Another legend from Romania, tells the story of sun's rays reaching down in the form of a girl named Spring to chase away Winter. Winter devised a plan to capture Spring and hide her away in his thick-walled castle to keep his reign upon the land. When the people noticed that Spring had not come, they nominated a hero to come and save her from winter's clutches. The young hero battled with Winter, managing to set Spring free. As Spring ran to escape, she kissed the young hero, named Martisor, distracting him just long enough to allow Winter to slay him. As his blood fell, it melted the snow from the ground and brought forth a little flower, as pure as his love for Spring.
To honor this brave hero's sacrifice for Spring's freedom, countries throughout Easter Europe celebrate Martisor bravery on March 1st. They give snowdrop brooches tied with a red and white string to each other. These handmade gifts are worn throughout the month of March and then tied to the early flowering trees of spring to bring good luck to the harvest.
Hans Christian Andersen also famously wrote about "The Snowdrop" in the Danish version of the origin story. A battle of words and might between the sunbeams, the snowdrop, and the winter winds ensues. I loved this little interaction between the sunbeams and the snowdrop:
While there are many more stories of the snowdrop out there, I hope that you have been given a small glimpse into why we love this little flower. It seems so fitting to find different ways to appreciate it during this time of year. We recently this stunning handmade floral jewelry that we will be sharing throughout the year. The snowdrops have quickly become a favorite that we are so happy to share with you. Or perhaps you love our little German Flower Children heralding the seasons with such aplomb.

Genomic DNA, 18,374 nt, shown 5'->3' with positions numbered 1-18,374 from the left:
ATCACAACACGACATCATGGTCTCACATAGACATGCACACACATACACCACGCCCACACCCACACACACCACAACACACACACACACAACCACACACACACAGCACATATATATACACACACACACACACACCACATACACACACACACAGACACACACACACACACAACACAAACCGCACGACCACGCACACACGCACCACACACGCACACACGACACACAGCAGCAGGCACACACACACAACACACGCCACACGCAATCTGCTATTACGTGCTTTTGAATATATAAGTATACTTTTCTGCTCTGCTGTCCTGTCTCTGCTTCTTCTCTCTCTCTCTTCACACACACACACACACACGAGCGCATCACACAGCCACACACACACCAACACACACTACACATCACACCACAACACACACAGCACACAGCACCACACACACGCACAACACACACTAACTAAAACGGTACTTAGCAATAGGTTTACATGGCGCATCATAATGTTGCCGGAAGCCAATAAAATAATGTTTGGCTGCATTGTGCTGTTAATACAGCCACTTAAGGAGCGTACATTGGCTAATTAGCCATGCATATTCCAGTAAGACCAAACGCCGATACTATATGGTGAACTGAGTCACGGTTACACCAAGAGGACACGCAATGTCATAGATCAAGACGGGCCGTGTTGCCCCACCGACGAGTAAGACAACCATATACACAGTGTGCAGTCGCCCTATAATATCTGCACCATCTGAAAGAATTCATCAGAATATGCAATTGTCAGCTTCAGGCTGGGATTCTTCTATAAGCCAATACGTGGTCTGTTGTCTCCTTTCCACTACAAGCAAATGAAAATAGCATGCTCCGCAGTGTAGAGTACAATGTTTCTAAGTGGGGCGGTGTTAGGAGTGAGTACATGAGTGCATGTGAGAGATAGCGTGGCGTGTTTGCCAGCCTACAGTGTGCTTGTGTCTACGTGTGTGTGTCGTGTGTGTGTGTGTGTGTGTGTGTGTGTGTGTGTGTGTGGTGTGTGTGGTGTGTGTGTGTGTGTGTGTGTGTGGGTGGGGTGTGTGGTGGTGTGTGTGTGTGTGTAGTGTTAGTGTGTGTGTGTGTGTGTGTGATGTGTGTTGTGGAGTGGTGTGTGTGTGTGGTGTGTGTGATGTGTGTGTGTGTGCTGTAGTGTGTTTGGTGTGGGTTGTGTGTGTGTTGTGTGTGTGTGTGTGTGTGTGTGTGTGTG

I want to leave you with one last poem, penned by Mary Darby Robinson, an English actress and poet entitled 'Ode to the Snowdrop':
The Snow-drop, Winter’s timid child.
Awakes to life, bedew’d with tears,
And flings around its fragrance mild;
And where no rival flow’rets bloom,
Amid the bare and chilling gloom,
A beauteous gem appears!
All weak and wan, with head inclin’d,
Its parent-breast the drifted snow,
It trembles, while the ruthless wind
Bends its slim form; the tempest lowers,
Its em’rald eye drops crystal show’rs
On its cold bed below.
Poor flow’r! On thee the sunny beam
No touch of genial warmth bestows!
Except to thaw the icy stream
Whose little current purls along,
Thy fair and glossy charms among,
And whelms thee as it flows.
The night-breeze tears thy silky dress,
Which deck’d, with silv’ry luster shone;
The morn returns, not thee to bless,
The gaudy Crocus flaunts its pride,
And triumphs where it’s rival - died,
Unsheltered and unknown!
No sunny beam shall gild thy grave,
No bird of pity thee deplore;
There shall no verdant branches wave;
For spring shall all her gems unfold,
And revel ‘midst her beds of gold,
When thou art seen no more!
Where’re I find thee, gentle flow’r,
Thou still are sweet, and dear to me!
For I have known the cheerless hour,
Have seen the sun-beams cold and pale,
Have felt the chilling wint’ry gale,
And wept and shrunk like thee!
Mary Robinson (1758-1800)